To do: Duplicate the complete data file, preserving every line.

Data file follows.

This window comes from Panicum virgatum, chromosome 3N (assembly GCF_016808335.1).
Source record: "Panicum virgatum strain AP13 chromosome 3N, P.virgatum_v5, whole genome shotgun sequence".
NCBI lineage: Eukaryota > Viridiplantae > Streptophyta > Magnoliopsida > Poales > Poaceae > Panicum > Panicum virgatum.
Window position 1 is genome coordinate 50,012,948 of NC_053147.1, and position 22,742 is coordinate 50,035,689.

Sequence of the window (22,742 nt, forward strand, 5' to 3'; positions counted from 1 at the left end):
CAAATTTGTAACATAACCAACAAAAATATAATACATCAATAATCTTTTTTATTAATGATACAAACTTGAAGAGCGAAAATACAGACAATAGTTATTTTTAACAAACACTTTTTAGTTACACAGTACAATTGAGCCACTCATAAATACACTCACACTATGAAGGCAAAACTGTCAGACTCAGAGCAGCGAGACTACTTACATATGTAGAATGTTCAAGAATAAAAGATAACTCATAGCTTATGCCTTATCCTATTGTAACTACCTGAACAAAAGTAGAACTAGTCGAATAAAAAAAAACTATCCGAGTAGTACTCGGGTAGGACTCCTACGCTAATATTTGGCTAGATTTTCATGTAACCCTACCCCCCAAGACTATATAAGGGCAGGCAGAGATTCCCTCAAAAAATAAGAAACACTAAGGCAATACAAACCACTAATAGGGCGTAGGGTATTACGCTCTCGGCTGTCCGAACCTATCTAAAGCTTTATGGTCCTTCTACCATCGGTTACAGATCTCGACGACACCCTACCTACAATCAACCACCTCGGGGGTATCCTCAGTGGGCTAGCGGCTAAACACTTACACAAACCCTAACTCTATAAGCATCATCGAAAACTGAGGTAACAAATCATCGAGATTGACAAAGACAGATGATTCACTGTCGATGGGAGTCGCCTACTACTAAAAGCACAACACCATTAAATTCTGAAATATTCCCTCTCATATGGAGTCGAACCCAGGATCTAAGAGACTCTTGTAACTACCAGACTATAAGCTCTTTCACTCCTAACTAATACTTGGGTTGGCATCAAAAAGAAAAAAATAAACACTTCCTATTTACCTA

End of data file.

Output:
This window comes from Panicum virgatum, chromosome 3N (assembly GCF_016808335.1).
Source record: "Panicum virgatum strain AP13 chromosome 3N, P.virgatum_v5, whole genome shotgun sequence".
NCBI lineage: Eukaryota > Viridiplantae > Streptophyta > Magnoliopsida > Poales > Poaceae > Panicum > Panicum virgatum.
Window position 1 is genome coordinate 50,012,948 of NC_053147.1, and position 22,742 is coordinate 50,035,689.

Sequence of the window (22,742 nt, forward strand, 5' to 3'; positions counted from 1 at the left end):
CAAATTTGTAACATAACCAACAAAAATATAATACATCAATAATCTTTTTTATTAATGATACAAACTTGAAGAGCGAAAATACAGACAATAGTTATTTTTAACAAACACTTTTTAGTTACACAGTACAATTGAGCCACTCATAAATACACTCACACTATGAAGGCAAAACTGTCAGACTCAGAGCAGCGAGACTACTTACATATGTAGAATGTTCAAGAATAAAAGATAACTCATAGCTTATGCCTTATCCTATTGTAACTACCTGAACAAAAGTAGAACTAGTCGAATAAAAAAAAACTATCCGAGTAGTACTCGGGTAGGACTCCTACGCTAATATTTGGCTAGATTTTCATGTAACCCTACCCCCCAAGACTATATAAGGGCAGGCAGAGATTCCCTCAAAAAATAAGAAACACTAAGGCAATACAAACCACTAATAGGGCGTAGGGTATTACGCTCTCGGCTGTCCGAACCTATCTAAAGCTTTATGGTCCTTCTACCATCGGTTACAGATCTCGACGACACCCTACCTACAATCAACCACCTCGGGGGTATCCTCAGTGGGCTAGCGGCTAAACACTTACACAAACCCTAACTCTATAAGCATCATCGAAAACTGAGGTAACAAATCATCGAGATTGACAAAGACAGATGATTCACTGTCGATGGGAGTCGCCTACTACTAAAAGCACAACACCATTAAATTCTGAAATATTCCCTCTCATATGGAGTCGAACCCAGGATCTAAGAGACTCTTGTAACTACCAGACTATAAGCTCTTTCACTCCTAACTAATACTTGGGTTGGCATCAAAAAGAAAAAAATAAACACTTCCTATTTACCTA